Barred from the debate last night because he hasn’t raised the money to qualify under public financing rules, GOP gubernatorial candidate Assemblyman Richard Merkt (R-Mendham) described his two rivals’ slugfest as mainly a futile exercise in one-upmanship on the issue of taxes, with each promising a more impossible largesse of relief than the other, in Merkt’s view.
The retiring 25th District assemblyman from the beginning of his campaign has argued that has primary opponents would not be able to effect the structural tax changes they champion because of the Democratic Party’s control of the legislature.
“I’ve been in the legislature for 12 years, and it’s like trying to herd cats to get 120 legislators in line,” Merkt said. “The only way to do it is to cut the Gordian knot, which is the State Supreme Court. Both of these gentlemen are astute enough to know ther tax promises can’t be accomplished without the legislature, and when they make their arguments, they are misleading the public.
“I do give credit to Steve Lonegan,” Merkt added. “At least he said he would replace members of the court. Frankly, he’s following me on the issue, because I was the first to say that. Chris Christie says he would wait for two of them to retire. That’s not credible. When you’re talking about substantial changes the governor is constitutionally positioned to make, that starts with discharging those judges who defend COAH (the Coalition on Affordable Housing) and the Abbott Schools decision. As governor, I would fire those judges when their terms end, not wait for them to retire.”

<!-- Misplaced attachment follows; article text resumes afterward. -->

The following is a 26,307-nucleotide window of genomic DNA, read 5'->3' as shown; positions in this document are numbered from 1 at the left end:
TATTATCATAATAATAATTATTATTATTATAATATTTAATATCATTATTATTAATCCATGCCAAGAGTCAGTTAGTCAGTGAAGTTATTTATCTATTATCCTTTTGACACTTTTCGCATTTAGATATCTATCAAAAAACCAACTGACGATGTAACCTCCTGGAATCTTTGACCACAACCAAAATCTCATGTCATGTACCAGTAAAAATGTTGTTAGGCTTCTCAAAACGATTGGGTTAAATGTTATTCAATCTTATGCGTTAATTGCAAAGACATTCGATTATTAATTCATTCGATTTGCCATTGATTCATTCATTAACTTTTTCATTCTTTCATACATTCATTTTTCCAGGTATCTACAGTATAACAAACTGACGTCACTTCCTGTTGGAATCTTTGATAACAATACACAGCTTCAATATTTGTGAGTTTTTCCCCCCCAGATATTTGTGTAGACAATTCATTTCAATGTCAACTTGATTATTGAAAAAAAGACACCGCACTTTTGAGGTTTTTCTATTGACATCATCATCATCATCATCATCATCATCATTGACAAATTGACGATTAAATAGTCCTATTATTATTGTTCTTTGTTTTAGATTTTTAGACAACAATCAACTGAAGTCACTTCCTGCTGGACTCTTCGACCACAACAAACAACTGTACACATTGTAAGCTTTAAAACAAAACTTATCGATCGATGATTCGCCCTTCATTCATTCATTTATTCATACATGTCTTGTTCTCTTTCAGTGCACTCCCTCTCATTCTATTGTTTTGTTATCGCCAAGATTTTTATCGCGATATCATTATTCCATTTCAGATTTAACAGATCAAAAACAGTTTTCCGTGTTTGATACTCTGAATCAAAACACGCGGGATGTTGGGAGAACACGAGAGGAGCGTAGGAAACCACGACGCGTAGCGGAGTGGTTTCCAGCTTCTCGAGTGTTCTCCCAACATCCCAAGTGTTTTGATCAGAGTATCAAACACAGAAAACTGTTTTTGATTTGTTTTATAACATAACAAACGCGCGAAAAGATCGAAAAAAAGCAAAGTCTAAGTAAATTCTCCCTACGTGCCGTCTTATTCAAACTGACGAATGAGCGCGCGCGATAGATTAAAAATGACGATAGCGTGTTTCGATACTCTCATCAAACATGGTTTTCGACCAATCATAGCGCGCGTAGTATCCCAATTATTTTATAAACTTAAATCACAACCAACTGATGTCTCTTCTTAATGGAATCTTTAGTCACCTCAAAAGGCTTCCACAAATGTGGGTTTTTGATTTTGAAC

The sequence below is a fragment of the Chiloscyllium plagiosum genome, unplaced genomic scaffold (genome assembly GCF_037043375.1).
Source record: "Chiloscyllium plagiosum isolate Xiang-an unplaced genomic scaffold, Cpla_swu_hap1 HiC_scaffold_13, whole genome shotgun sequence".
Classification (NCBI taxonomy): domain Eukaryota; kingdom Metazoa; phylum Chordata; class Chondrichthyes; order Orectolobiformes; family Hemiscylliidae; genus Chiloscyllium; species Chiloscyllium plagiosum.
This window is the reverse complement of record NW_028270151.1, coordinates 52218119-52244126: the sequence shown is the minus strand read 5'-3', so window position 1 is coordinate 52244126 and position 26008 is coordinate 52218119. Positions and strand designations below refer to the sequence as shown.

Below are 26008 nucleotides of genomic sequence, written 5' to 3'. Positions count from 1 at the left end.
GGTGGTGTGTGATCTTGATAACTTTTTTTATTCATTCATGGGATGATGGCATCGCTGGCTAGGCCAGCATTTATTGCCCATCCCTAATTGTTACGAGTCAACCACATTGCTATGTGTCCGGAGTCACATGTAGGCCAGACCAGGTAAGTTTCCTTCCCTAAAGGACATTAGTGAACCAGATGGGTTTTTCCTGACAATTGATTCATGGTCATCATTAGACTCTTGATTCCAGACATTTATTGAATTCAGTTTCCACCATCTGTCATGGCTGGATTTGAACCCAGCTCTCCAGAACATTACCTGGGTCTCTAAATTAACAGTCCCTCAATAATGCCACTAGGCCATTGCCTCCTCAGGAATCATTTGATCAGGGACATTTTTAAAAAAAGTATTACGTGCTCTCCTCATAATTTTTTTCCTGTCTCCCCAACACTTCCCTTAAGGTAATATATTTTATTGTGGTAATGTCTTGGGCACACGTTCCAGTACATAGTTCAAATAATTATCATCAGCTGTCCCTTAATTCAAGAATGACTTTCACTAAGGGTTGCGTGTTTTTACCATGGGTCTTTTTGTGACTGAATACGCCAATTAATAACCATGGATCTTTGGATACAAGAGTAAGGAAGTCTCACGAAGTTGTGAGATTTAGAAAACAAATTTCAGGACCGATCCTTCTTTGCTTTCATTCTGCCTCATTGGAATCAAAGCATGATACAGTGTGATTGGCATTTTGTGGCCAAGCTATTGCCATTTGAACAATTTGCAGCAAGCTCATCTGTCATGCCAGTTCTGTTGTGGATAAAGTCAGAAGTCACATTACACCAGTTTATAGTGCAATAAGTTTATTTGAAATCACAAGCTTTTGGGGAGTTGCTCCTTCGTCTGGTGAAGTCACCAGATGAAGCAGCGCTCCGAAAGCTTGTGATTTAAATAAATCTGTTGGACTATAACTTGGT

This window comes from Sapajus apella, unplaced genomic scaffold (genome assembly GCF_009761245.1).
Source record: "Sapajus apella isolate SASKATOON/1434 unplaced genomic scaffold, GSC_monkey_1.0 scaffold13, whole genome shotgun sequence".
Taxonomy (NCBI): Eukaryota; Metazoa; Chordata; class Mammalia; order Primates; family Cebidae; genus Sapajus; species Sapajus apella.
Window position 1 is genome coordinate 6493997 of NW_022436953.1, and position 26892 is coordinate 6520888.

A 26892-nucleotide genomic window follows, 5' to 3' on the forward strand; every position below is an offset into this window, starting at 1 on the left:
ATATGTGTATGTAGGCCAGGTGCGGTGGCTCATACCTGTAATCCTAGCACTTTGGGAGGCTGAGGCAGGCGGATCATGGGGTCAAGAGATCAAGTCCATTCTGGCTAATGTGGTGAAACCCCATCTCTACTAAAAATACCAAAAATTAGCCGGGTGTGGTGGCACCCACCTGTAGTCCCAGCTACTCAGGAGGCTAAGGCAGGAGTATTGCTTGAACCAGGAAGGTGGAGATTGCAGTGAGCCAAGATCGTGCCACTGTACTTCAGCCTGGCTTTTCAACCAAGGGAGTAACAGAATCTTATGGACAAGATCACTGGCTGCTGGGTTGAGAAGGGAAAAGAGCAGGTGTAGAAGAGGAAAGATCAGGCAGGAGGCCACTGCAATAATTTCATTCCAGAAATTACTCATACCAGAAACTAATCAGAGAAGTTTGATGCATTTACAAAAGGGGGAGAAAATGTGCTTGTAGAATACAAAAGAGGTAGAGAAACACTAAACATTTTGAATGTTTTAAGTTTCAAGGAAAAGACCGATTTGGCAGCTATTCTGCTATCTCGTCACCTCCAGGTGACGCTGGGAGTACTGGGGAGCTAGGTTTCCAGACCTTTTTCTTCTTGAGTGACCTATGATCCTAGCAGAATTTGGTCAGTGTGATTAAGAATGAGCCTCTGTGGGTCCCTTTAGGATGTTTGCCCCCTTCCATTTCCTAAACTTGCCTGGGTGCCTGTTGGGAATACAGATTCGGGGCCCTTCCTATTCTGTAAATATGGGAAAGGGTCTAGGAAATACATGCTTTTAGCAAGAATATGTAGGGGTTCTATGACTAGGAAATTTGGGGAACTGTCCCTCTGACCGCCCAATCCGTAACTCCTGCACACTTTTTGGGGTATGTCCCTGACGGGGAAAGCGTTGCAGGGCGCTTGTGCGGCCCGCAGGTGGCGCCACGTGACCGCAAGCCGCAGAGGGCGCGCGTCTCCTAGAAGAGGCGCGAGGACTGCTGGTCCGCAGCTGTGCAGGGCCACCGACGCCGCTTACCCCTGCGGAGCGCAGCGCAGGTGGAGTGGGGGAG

Asked about Christie’s characterization of his opposition as “party bosses” in the 1990s when he ran unsuccessfully for reelection as a freeholder, Merkt said, “The reason Chris Christie got in trouble in his re-election bid was because of his aggressive style and self-promotion. Now he wants to rationalize that as him standing up to the bosses. The fact is that Morris County has the least effective organization in New Jersey in terms of bosses. Chris has forgotten the lesson of why he lost.”